So, yeah, my first really expression of that was a piece called ‘Xochipilli’, and I have a poem, which I would like to share with you now. And so ‘Xochipilli’ is the Aztec prince of flowers, um and he's... being gay in the Aztec empire, homosexual behaviour was punishable by death. But they had a prince of flowers who was the lord of all psychedelic plants, the man of dance. The lord of poetry, and the lord of homosexual acts and male sex workers. Cause there were many of them in the Aztec empire, and they served the soldiers. But it's punishable by death... and you have this, Xochipilli was really central to the Aztec pantheon. Why would you have a patron saint for something that’s illegal? I found this fascinating, and it’s because he was just... beyond. and I found this hymn to Xochipilli, which was written in like 1500 something, which was a native Aztec hymn and I thought I would write a queer version of that hymn. [Clears throat] so here it is.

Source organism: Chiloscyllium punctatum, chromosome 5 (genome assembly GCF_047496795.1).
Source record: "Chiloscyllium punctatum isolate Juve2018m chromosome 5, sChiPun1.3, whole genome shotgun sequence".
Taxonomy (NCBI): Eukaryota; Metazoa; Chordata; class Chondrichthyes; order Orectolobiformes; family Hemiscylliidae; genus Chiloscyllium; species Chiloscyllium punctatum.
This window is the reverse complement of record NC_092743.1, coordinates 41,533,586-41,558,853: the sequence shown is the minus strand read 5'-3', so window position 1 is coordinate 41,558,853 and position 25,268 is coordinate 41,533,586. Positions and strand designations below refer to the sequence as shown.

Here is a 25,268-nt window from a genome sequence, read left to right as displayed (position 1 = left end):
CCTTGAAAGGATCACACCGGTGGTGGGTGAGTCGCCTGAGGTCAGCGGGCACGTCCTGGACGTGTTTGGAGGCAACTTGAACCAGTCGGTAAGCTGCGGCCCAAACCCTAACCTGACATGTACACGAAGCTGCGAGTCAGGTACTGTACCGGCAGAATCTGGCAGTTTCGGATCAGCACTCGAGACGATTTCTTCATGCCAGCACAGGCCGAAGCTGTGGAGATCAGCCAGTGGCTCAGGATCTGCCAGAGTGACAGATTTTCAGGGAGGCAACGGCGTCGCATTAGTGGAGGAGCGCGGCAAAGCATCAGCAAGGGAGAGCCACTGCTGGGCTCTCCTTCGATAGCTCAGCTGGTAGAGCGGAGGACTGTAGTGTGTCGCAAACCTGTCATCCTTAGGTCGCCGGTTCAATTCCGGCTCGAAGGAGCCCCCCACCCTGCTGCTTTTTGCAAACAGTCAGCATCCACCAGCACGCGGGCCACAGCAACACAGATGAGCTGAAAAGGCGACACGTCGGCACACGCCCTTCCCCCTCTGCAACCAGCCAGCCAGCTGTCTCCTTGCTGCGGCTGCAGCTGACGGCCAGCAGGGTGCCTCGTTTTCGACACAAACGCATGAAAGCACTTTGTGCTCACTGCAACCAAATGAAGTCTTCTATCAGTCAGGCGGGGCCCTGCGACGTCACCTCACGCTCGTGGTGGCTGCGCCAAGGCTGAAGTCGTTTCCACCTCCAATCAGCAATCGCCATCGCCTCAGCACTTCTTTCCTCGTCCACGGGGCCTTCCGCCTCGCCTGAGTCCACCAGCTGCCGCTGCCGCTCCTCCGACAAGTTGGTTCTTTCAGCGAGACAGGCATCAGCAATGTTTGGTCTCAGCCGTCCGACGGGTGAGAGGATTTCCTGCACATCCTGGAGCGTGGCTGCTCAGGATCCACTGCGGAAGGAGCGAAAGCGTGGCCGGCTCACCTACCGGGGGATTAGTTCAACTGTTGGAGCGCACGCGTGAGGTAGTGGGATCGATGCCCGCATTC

Song for Xochipilli
I will sing for you Xochipilli
Fivefold liminal Macuilxochitl

I will go to your house
And lay flowers upon your alter
I will place them upon me
I will drink of your sap
And I will envision you

I will go to your house
And dance movements of love
I will caress the air
Your hands guide my body
And I will entertain you

I will go to your house
And chant flowers and song
Leaves of poetry in the air
Your mouth and mine entwined
And I will kiss you

I will go to your house
And lay naked upon your inner sanctum
I will be taken, you and I as One
Penetrated by your vision
And I will become you

I will go to your house
And shed tears on your grave
I will become a butterfly
Our souls singing again
And I will die with you

I will sing to you Xochipilli
Fivefold liminal Macuilxochitl


I was born on the day Five Flower,
I live under you and I die under you,
I love under you and I fuck under you.